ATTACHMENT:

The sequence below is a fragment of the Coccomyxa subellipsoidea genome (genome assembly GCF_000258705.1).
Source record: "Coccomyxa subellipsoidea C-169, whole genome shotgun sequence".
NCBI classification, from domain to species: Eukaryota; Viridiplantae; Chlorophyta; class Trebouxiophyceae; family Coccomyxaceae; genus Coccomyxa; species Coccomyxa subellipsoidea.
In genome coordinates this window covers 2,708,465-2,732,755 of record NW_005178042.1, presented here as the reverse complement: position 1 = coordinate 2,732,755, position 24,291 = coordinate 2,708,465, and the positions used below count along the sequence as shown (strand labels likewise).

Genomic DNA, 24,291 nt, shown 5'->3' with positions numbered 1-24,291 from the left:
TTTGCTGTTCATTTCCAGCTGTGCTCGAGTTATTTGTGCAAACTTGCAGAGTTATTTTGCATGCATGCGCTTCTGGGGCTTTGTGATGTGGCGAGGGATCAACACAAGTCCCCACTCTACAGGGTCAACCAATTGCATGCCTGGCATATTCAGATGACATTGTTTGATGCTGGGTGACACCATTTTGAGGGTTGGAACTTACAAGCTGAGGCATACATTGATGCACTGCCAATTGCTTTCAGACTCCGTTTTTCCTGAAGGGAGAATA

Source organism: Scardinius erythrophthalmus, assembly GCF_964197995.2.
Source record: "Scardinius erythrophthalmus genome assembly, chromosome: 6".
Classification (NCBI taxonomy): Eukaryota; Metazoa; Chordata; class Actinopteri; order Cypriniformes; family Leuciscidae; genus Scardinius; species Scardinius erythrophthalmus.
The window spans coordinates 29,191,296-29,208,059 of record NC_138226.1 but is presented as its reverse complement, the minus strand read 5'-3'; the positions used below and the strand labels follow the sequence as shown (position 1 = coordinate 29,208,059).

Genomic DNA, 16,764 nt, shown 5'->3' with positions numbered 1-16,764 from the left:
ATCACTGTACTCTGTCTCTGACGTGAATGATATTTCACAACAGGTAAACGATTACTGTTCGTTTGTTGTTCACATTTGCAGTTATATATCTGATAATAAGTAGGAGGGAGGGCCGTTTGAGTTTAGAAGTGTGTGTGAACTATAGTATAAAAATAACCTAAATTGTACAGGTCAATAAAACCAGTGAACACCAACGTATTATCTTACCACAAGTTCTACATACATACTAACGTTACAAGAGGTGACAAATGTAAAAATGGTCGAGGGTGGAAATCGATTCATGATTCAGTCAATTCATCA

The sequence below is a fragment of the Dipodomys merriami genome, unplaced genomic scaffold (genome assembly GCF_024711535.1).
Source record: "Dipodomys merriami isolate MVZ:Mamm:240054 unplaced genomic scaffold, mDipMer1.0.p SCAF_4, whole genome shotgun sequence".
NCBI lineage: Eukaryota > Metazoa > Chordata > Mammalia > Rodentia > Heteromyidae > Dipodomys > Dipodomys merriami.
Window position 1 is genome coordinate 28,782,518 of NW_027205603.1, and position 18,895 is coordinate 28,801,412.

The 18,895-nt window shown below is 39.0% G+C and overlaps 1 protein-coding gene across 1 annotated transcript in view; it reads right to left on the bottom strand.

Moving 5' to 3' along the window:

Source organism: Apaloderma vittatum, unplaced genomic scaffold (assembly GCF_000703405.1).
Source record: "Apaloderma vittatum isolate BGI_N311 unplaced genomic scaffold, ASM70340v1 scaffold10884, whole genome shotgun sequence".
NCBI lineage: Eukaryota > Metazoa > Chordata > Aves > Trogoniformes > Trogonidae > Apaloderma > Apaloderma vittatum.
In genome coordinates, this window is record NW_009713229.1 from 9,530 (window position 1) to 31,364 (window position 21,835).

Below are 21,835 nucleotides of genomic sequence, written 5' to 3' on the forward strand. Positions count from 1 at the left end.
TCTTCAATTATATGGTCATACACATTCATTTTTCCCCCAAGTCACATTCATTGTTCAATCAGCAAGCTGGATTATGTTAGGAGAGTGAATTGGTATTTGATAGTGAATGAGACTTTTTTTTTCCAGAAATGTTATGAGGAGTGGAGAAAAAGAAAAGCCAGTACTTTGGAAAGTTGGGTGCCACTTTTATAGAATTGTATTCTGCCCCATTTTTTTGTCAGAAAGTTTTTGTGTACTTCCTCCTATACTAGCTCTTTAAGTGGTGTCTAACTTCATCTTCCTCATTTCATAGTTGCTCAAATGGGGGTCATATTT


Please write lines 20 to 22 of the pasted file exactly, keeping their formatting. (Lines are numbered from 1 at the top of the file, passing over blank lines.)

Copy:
Source record: "Apaloderma vittatum isolate BGI_N311 unplaced genomic scaffold, ASM70340v1 scaffold10884, whole genome shotgun sequence".
NCBI lineage: Eukaryota > Metazoa > Chordata > Aves > Trogoniformes > Trogonidae > Apaloderma > Apaloderma vittatum.
In genome coordinates, this window is record NW_009713229.1 from 9,530 (window position 1) to 31,364 (window position 21,835).